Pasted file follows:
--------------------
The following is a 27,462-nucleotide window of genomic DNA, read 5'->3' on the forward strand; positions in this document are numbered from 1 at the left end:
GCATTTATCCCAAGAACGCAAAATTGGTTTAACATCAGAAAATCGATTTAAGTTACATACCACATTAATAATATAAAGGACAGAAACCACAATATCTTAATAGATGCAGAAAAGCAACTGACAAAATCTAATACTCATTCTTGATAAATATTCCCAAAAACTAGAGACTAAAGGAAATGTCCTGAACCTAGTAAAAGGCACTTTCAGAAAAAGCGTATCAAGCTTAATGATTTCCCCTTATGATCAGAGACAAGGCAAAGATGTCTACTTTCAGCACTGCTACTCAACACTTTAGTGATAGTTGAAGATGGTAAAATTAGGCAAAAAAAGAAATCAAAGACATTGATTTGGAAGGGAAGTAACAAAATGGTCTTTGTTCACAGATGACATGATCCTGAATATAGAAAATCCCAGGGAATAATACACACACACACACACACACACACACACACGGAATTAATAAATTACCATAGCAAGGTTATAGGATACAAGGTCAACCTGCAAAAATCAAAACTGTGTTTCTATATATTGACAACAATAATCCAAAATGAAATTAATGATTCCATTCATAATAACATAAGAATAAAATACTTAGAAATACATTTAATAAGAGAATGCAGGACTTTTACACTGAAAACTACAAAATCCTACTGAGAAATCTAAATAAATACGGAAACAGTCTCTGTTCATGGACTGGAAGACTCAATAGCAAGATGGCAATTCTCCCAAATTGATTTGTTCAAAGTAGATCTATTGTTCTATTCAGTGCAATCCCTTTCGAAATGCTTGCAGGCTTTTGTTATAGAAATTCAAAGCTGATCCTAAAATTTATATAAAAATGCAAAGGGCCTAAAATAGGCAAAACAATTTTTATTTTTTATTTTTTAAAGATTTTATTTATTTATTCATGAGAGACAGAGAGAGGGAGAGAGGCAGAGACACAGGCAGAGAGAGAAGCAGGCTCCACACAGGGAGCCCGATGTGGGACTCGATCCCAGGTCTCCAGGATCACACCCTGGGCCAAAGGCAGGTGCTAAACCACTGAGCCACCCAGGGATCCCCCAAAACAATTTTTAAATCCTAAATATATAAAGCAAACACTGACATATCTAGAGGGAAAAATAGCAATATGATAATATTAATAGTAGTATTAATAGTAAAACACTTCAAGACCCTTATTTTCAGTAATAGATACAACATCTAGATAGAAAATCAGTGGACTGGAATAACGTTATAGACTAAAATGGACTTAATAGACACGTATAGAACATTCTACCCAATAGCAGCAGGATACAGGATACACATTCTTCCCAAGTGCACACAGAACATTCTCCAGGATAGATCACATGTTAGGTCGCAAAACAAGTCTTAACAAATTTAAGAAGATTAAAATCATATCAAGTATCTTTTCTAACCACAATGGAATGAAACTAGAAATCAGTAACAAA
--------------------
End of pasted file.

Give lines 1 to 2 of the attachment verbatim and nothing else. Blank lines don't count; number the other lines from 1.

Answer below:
The following is a 27,462-nucleotide window of genomic DNA, read 5'->3' on the forward strand; positions in this document are numbered from 1 at the left end:
GCATTTATCCCAAGAACGCAAAATTGGTTTAACATCAGAAAATCGATTTAAGTTACATACCACATTAATAATATAAAGGACAGAAACCACAATATCTTAATAGATGCAGAAAAGCAACTGACAAAATCTAATACTCATTCTTGATAAATATTCCCAAAAACTAGAGACTAAAGGAAATGTCCTGAACCTAGTAAAAGGCACTTTCAGAAAAAGCGTATCAAGCTTAATGATTTCCCCTTATGATCAGAGACAAGGCAAAGATGTCTACTTTCAGCACTGCTACTCAACACTTTAGTGATAGTTGAAGATGGTAAAATTAGGCAAAAAAAGAAATCAAAGACATTGATTTGGAAGGGAAGTAACAAAATGGTCTTTGTTCACAGATGACATGATCCTGAATATAGAAAATCCCAGGGAATAATACACACACACACACACACACACACACACACGGAATTAATAAATTACCATAGCAAGGTTATAGGATACAAGGTCAACCTGCAAAAATCAAAACTGTGTTTCTATATATTGACAACAATAATCCAAAATGAAATTAATGATTCCATTCATAATAACATAAGAATAAAATACTTAGAAATACATTTAATAAGAGAATGCAGGACTTTTACACTGAAAACTACAAAATCCTACTGAGAAATCTAAATAAATACGGAAACAGTCTCTGTTCATGGACTGGAAGACTCAATAGCAAGATGGCAATTCTCCCAAATTGATTTGTTCAAAGTAGATCTATTGTTCTATTCAGTGCAATCCCTTTCGAAATGCTTGCAGGCTTTTGTTATAGAAATTCAAAGCTGATCCTAAAATTTATATAAAAATGCAAAGGGCCTAAAATAGGCAAAACAATTTTTATTTTTTATTTTTTAAAGATTTTATTTATTTATTCATGAGAGACAGAGAGAGGGAGAGAGGCAGAGACACAGGCAGAGAGAGAAGCAGGCTCCACACAGGGAGCCCGATGTGGGACTCGATCCCAGGTCTCCAGGATCACACCCTGGGCCAAAGGCAGGTGCTAAACCACTGAGCCACCCAGGGATCCCCCAAAACAATTTTTAAATCCTAAATATATAAAGCAAACACTGACATATCTAGAGGGAAAAATAGCAATATGATAATATTAATAGTAGTATTAATAGTAAAACACTTCAAGACCCTTATTTTCAGTAATAGATACAACATCTAGATAGAAAATCAGTGGACTGGAATAACGTTATAGACTAAAATGGACTTAATAGACACGTATAGAACATTCTACCCAATAGCAGCAGGATACAGGATACACATTCTTCCCAAGTGCACACAGAACATTCTCCAGGATAGATCACATGTTAGGTCGCAAAACAAGTCTTAACAAATTTAAGAAGATTAAAATCATATCAAGTATCTTTTCTAACCACAATGGAATGAAACTAGAAATCAGTAACAAA